With just 50 days to go before the country leaves the European Union, the BOE's nine-member Monetary Policy Committee (MPC), led by Mark Carney, unanimously voted to leave interest rates unchanged at 0.75 percent.
"U.K. economic growth slowed in late 2018 and appears to have weakened further in early 2019," policymakers at the central bank said.
"This slowdown mainly reflects softer activity abroad and the greater effects from Brexit uncertainties at home," they added.
Sterling fell 0.6 percent shortly after midday, before paring some its losses to trade at $1.2920 at 1:10 p.m. London time.
The BOE sharply downgraded its 2019 economic outlook to 1.2 percent on Thursday. As recently as November, the Bank had projected growth of 1.7 percent this year.
That revision marks the biggest cut of the its growth forecasts since the period immediately after the Brexit referendum in 2016. It also means policymakers at the central bank now expect Britain to grow at its slowest pace since the global financial crisis.
For 2020, overall economic growth is expected to slow to 1.5 percent, from 1.7 percent.
Further to this, BOE Governor Mark Carney said falling oil prices would likely push inflation below its target of 2 percent in the near-term, before bouncing back and settling "a little above" target in a year's time.
Elsewhere, the Federal Reserve has signaled to financial markets that its three-year run of interest rate hikes is coming to an end. Meanwhile, the European Central Bank (ECB) has acknowledged a slowdown in the euro zone and China is looking to stimulate its economy after registering its slowest pace of growth in three decades last year.
The Bank of England's interest rate decision and economic projections come as Prime Minister Theresa May meets with EU leaders in Brussels. She is looking to convince the bloc to consider making legally binding changes to the Brexit deal.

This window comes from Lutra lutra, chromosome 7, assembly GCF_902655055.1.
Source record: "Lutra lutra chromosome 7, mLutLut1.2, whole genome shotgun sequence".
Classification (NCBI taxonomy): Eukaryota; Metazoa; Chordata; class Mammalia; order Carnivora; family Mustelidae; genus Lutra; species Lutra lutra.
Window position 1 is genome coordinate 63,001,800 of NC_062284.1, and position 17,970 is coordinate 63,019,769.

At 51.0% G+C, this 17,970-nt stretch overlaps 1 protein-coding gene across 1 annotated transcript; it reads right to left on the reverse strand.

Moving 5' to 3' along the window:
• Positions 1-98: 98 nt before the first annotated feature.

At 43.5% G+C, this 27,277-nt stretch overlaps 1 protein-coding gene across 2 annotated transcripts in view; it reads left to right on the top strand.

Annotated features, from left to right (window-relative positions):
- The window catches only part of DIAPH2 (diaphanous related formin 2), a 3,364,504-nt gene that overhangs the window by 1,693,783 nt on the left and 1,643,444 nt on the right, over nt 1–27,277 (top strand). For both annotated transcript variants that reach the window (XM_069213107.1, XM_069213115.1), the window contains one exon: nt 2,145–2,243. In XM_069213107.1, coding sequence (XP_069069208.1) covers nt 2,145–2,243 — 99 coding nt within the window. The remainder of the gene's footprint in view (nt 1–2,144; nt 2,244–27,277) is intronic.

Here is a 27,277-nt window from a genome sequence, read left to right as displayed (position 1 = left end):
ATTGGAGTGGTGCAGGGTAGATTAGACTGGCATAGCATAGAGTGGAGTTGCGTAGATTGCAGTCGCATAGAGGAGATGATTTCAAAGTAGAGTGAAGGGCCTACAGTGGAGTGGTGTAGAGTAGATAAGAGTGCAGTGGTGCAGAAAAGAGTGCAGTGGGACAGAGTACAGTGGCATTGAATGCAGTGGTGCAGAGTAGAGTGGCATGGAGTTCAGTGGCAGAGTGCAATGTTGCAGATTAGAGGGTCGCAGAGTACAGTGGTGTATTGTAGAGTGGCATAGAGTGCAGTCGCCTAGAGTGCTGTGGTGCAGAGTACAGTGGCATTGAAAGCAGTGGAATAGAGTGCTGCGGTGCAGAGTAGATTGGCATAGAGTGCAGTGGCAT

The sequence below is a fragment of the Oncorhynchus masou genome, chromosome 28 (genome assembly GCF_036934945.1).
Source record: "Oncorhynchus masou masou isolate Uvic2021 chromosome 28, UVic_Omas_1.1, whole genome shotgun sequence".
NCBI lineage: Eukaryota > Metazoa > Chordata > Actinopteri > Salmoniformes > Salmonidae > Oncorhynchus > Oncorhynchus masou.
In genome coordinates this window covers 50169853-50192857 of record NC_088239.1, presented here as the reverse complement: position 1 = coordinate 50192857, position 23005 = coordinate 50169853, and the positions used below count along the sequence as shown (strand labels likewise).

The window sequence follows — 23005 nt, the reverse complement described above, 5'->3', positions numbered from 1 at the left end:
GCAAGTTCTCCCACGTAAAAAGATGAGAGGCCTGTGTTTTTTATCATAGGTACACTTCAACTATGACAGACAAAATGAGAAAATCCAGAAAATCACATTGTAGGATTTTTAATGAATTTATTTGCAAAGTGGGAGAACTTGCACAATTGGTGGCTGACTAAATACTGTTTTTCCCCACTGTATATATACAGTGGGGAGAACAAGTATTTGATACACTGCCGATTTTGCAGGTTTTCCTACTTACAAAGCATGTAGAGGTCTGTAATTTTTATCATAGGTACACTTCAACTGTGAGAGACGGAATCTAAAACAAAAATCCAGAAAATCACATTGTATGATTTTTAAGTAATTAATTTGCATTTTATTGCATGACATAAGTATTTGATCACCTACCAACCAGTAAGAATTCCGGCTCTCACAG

"The fog of Brexit is creating tension in financial markets," Mark Carney said during a press conference on Thursday.
"Now, how these tensions are reconciled once the fog lifts will have consequences for the path of monetary policy in ways that cannot be predicted in advance," he added.
The thorny subject of the Irish "backstop" — something of an insurance policy designed to prevent a hard border between the Republic of Ireland and Northern Ireland if there's no trade deal between the U.K. and EU — will be the main topic of debate.
May is seeking changes to the backstop arrangement within the Brexit deal (known formally as the "Withdrawal Agreement") because of widespread objection to it in the U.K. Parliament.
"There's an upside. If there's clarity on the deal sooner and we know the direction we're headed sooner and there's a smooth transition to that destination... we would expect the economy to pick up even more than in this forecast," Carney said.
With a transition deal still not on the table, market participants are increasingly worried about the prospect of the world's fifth-largest economy abruptly leaving the bloc without a deal.
Should that happen, the BOE has said it would consider raising rates to offset a likely slump in the value of sterling.
However, most economists believe the Bank is more likely to cut rates to cushion a widely-expected blow to the economy.
"I think that the Bank does want to keep its options open and it does want to send a signal. Don't expect us to necessarily be cutting interest rates on a hard Brexit if the inflation risks are too strong," Jane Foley, head of FX strategy at Rabobank, told CNBC on Thursday.
The previous change in interest rates in the U.K. came in August last year, when the central bank raised rates by a quarter of a percentage point to their highest level since March 2009.
The U.K. is expected to leave the bloc at 11:00 p.m. London time on March 29.